An aging couple lives together, coexisting peacefully — perhaps even contentedly. When we meet them, Geoff (Tom Courtenay) and Kate (Charlotte Rampling) have been wedded 45 years minus one week, and they plan to spend that week organizing a large-scale anniversary party for their friends. Kate, we sense, is dominant in the relationship. She’s direct, witty, and organized, and sure of herself and her marriage. When the two sexagenarians drive somewhere, she takes the wheel and plays classical music. For Kate, things seem to be settled.
Writer and director Andrew Haigh handles the ensuing week-long disintegration through a series of vignettes that are executed with powerful, limited camera setups and subtly escalating subtext between the pair, who are fast realizing that for all these years, Geoff has thought of his wife as a second-best substitute for her more adventurous predecessor. He denies it, tries to hide it, but even the mildest of probing and investigation by Kate makes the truth clear and incontrovertible.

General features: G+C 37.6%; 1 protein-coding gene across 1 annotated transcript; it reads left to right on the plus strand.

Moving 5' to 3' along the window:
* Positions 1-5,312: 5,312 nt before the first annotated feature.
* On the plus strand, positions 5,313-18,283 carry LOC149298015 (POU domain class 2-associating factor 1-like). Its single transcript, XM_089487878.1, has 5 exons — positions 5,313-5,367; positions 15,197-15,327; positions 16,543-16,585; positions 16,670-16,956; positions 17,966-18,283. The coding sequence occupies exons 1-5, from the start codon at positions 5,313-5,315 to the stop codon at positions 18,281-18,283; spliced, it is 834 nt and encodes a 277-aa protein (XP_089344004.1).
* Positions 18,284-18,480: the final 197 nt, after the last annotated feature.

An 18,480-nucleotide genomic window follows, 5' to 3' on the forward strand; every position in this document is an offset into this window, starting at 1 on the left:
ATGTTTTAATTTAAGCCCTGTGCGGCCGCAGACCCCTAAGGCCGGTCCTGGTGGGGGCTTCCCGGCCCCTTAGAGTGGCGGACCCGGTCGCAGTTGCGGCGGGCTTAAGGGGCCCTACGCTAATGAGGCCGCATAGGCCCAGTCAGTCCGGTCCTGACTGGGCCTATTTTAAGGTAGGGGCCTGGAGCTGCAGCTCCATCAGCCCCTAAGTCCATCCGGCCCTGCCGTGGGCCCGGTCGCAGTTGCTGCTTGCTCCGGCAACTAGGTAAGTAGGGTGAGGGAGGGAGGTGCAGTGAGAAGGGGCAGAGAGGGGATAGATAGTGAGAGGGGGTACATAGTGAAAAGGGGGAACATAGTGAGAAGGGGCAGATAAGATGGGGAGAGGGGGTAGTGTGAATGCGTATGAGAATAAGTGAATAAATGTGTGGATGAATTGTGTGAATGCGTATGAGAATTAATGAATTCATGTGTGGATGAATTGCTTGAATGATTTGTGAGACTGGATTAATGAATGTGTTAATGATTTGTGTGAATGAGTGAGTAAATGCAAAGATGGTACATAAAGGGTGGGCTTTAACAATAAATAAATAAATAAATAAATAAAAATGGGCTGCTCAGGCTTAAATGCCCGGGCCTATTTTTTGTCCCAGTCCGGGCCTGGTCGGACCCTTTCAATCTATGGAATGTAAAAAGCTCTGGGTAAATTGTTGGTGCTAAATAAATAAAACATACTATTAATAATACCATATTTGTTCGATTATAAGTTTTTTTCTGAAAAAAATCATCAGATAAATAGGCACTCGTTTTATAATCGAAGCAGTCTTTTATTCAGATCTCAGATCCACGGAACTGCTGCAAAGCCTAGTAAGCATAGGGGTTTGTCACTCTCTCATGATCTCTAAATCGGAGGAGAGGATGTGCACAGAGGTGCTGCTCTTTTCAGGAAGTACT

As 45 Years moves along, it becomes clear that for all the lip service he pays his leftism and love for wild adventures, Geoff is terrified of change — just as frozen in a bygone time as Katya — and that Kate is slipping into the ice with him. Haigh’s approach does not succeed through documentary observance, but through careful arrangement, through the immaculately placed Freudian slip (“I like not knowing the time,” says Geoff as he explains his distaste for watches) and a simple, perceptive interplay between the frame and the actors within. His frames are neither tight nor loose, their color palettes and depth are as carefully arranged as they are unassuming. Few films from 2015 can not only boast a distinctive purpose behind each and every shot, but also lay a claim to a mechanical perfection that bolsters such rawly bared feelings that have been left to fester so long.
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